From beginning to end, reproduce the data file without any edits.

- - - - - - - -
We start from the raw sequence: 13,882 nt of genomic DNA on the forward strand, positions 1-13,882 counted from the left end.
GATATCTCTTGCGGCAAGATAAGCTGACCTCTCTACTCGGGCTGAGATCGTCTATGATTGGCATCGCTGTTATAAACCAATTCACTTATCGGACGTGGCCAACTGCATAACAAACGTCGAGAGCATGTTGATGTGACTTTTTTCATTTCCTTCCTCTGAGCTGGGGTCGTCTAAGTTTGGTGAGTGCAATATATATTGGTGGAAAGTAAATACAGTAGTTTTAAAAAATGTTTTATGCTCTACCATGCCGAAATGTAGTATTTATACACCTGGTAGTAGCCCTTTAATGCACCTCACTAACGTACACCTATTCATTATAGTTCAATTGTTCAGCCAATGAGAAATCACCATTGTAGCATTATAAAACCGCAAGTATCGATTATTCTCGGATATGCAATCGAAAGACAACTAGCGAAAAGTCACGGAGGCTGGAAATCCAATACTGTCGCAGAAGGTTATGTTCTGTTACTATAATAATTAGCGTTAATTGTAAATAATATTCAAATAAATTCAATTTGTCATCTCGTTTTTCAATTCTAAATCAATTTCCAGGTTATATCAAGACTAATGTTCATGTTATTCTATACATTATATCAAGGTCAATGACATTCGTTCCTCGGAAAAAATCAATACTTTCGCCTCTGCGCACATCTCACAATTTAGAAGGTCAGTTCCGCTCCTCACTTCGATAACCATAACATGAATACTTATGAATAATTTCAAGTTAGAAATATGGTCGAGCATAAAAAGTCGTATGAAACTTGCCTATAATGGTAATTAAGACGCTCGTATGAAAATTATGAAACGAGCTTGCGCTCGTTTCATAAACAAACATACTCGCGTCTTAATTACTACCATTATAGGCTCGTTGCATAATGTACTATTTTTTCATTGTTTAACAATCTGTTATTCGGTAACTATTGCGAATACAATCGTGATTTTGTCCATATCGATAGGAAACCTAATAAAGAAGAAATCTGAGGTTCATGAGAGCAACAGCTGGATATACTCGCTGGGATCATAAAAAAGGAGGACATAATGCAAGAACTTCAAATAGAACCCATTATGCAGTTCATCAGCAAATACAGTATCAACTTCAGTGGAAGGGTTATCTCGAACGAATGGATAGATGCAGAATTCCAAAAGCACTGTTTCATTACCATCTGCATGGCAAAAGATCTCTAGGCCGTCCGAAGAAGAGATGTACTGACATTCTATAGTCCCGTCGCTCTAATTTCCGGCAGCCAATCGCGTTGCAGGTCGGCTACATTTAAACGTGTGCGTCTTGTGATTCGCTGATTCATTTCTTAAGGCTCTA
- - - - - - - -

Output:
We start from the raw sequence: 13,882 nt of genomic DNA on the forward strand, positions 1-13,882 counted from the left end.
GATATCTCTTGCGGCAAGATAAGCTGACCTCTCTACTCGGGCTGAGATCGTCTATGATTGGCATCGCTGTTATAAACCAATTCACTTATCGGACGTGGCCAACTGCATAACAAACGTCGAGAGCATGTTGATGTGACTTTTTTCATTTCCTTCCTCTGAGCTGGGGTCGTCTAAGTTTGGTGAGTGCAATATATATTGGTGGAAAGTAAATACAGTAGTTTTAAAAAATGTTTTATGCTCTACCATGCCGAAATGTAGTATTTATACACCTGGTAGTAGCCCTTTAATGCACCTCACTAACGTACACCTATTCATTATAGTTCAATTGTTCAGCCAATGAGAAATCACCATTGTAGCATTATAAAACCGCAAGTATCGATTATTCTCGGATATGCAATCGAAAGACAACTAGCGAAAAGTCACGGAGGCTGGAAATCCAATACTGTCGCAGAAGGTTATGTTCTGTTACTATAATAATTAGCGTTAATTGTAAATAATATTCAAATAAATTCAATTTGTCATCTCGTTTTTCAATTCTAAATCAATTTCCAGGTTATATCAAGACTAATGTTCATGTTATTCTATACATTATATCAAGGTCAATGACATTCGTTCCTCGGAAAAAATCAATACTTTCGCCTCTGCGCACATCTCACAATTTAGAAGGTCAGTTCCGCTCCTCACTTCGATAACCATAACATGAATACTTATGAATAATTTCAAGTTAGAAATATGGTCGAGCATAAAAAGTCGTATGAAACTTGCCTATAATGGTAATTAAGACGCTCGTATGAAAATTATGAAACGAGCTTGCGCTCGTTTCATAAACAAACATACTCGCGTCTTAATTACTACCATTATAGGCTCGTTGCATAATGTACTATTTTTTCATTGTTTAACAATCTGTTATTCGGTAACTATTGCGAATACAATCGTGATTTTGTCCATATCGATAGGAAACCTAATAAAGAAGAAATCTGAGGTTCATGAGAGCAACAGCTGGATATACTCGCTGGGATCATAAAAAAGGAGGACATAATGCAAGAACTTCAAATAGAACCCATTATGCAGTTCATCAGCAAATACAGTATCAACTTCAGTGGAAGGGTTATCTCGAACGAATGGATAGATGCAGAATTCCAAAAGCACTGTTTCATTACCATCTGCATGGCAAAAGATCTCTAGGCCGTCCGAAGAAGAGATGTACTGACATTCTATAGTCCCGTCGCTCTAATTTCCGGCAGCCAATCGCGTTGCAGGTCGGCTACATTTAAACGTGTGCGTCTTGTGATTCGCTGATTCATTTCTTAAGGCTCTA